9/11 not forgotten in county

Published 12:00 am Thursday, September 11, 2003

It has always been said that, "Time heals all wounds."

But for many, two years has hardly dulled the painful memories the Sept. 11, 2001 attacks etched into the country's collective conscience.

Though there will not be as many observances as last year, many locals said they will definitely keep the sacrifices and loss in their hearts on a day that has become known as Patriot's Day.

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Several local schools have a moment of silence or other small activity planned.

"Last year we had a big patriotic assembly. This year we elected to remember it as an important event in history, one that we should not forget," Ironton Junior High School Principal Jerry Watson said. "We will explain to the kids that this is a day we should always remember."

Individual teachers may elect to turn on the television to watch the national events or to just talk with the students about what they remember and how they feel, he said.

City workers spent the morning putting up flags downtown along Third Street and Park Avenue.

"We are going to put the flags up just to remind people that this was an important, but tragic day in the history of the United States," Mayor Bob Cleary said.

Gov. Bob Taft has called for all state flags to fly at half staff today to show that the world has not forgotten its fallen heroes.

"Our prayers and heartfelt condolences are with the families and friends of those who lost their lives as a result of the Sept. 11, 2001 attacks," he said in a written statement. "I ask Ohioans to pause and reflect at 8:46 a.m. on the 11th to remember the tragic loss we suffered two years ago."

Last year, the Ironton Fire Department held a solemn ceremony that touched many in attendance. While fire departments across the country probably will not do anything big until the five-year anniversary, it will still be on everyone's minds, Ironton Fire Chief Tom Runyon said.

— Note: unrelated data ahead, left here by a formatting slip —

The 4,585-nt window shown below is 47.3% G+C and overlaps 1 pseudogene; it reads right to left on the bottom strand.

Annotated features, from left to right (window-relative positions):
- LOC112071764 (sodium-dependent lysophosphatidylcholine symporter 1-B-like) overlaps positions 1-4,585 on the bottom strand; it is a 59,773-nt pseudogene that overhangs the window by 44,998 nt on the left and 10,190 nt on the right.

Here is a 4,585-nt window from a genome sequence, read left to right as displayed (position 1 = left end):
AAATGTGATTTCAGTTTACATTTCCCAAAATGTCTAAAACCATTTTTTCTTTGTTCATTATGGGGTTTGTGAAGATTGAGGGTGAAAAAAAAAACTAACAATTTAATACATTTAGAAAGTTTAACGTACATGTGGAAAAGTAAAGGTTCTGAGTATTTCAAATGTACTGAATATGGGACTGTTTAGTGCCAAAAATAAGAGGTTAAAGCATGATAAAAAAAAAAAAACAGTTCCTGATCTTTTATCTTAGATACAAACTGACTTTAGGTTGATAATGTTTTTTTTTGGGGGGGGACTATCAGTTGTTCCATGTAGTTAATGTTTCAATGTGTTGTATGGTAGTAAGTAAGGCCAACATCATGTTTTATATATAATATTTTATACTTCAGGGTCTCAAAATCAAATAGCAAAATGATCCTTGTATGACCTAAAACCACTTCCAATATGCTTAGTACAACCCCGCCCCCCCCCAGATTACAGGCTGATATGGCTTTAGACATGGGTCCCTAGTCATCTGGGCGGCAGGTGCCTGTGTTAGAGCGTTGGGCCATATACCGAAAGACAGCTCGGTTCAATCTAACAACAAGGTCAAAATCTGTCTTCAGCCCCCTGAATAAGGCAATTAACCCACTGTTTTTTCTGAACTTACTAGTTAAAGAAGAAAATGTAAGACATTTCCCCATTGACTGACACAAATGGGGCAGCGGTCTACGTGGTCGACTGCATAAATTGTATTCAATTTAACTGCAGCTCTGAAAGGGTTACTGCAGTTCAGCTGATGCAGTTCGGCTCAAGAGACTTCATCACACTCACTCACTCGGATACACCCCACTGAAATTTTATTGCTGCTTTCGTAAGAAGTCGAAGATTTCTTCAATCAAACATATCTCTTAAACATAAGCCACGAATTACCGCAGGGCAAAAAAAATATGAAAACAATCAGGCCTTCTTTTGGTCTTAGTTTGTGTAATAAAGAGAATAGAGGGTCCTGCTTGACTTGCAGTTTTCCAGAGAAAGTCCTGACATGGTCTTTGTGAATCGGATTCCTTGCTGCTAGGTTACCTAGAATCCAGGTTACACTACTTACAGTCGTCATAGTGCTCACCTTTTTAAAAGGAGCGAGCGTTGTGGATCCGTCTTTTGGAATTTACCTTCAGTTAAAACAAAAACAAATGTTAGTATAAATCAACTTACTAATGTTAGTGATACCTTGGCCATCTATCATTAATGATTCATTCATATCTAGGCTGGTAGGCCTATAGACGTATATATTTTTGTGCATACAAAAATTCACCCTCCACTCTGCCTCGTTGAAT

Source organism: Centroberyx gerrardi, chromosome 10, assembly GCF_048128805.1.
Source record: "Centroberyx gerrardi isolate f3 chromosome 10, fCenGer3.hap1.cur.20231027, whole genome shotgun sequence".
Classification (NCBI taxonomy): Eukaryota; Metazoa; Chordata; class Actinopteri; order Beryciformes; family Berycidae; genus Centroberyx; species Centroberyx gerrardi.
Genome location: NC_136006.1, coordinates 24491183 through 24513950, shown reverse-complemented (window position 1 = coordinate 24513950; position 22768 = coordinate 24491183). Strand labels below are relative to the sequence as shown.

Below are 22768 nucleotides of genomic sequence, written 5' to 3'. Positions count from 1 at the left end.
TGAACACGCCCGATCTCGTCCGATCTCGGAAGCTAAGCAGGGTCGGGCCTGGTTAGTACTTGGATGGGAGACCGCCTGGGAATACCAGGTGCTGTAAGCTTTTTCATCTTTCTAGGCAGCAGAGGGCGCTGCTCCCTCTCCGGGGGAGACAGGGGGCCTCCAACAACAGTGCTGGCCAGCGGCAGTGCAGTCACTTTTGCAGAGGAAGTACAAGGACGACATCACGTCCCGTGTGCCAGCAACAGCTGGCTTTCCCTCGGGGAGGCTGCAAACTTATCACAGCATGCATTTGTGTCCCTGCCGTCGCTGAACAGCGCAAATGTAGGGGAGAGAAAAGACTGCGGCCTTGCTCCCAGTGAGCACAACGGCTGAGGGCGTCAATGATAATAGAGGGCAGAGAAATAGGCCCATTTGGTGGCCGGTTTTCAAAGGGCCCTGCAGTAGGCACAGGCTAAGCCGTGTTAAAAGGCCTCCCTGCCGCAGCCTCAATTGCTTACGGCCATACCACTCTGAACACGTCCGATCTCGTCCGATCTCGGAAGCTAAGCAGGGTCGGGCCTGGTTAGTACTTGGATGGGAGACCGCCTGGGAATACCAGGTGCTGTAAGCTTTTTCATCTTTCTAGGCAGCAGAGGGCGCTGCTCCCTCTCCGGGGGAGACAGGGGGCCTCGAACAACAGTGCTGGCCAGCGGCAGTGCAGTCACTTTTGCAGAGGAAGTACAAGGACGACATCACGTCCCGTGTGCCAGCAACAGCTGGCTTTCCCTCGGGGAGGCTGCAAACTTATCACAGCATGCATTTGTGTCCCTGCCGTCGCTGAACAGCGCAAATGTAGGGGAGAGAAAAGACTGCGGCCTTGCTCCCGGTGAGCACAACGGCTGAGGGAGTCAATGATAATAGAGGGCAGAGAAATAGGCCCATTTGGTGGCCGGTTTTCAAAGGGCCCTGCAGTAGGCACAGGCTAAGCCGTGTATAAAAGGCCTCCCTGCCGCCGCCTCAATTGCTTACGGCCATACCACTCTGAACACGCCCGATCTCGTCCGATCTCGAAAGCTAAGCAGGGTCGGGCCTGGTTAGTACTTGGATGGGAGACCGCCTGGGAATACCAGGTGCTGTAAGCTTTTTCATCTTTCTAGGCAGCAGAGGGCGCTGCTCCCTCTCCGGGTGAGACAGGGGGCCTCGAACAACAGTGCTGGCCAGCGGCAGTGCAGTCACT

"It does not seem like it has been that long ago,"

he said. "A lot has happened between now and then. When you see pictures on the television, it does not seem far off. I am sure it has not been out of anyone's thoughts in last two years."

Law enforcement was equally affected by the tragic events. For Proctorville Police

Department Sgt. Jeff Rood, Sept. 11 will always be a bittersweet day in his family.

Rood had a niece born in 2001 and had twin nephews born on Sept. 11, 2002.

"It is a celebration day and a mourning day for us," he said. "You never know what could happen. I do think it should be recognized every year."

It is not just law enforcement personnel or firefighters who were profoundly affected by that September day. It hit home for just as many ordinary citizens.

Ironton resident George Wilson said he will never forget the images he saw.

"It seems like it happened just last week. The memories are still there," he said. "It will never leave my mind. I watched those towers fall on TV. This is something I can never get over."

Wilson said he wanted to go to New York City to help out, but was unable to get anyone to go with him.

"I might not have been able to do much," he said. "But, I would have tried."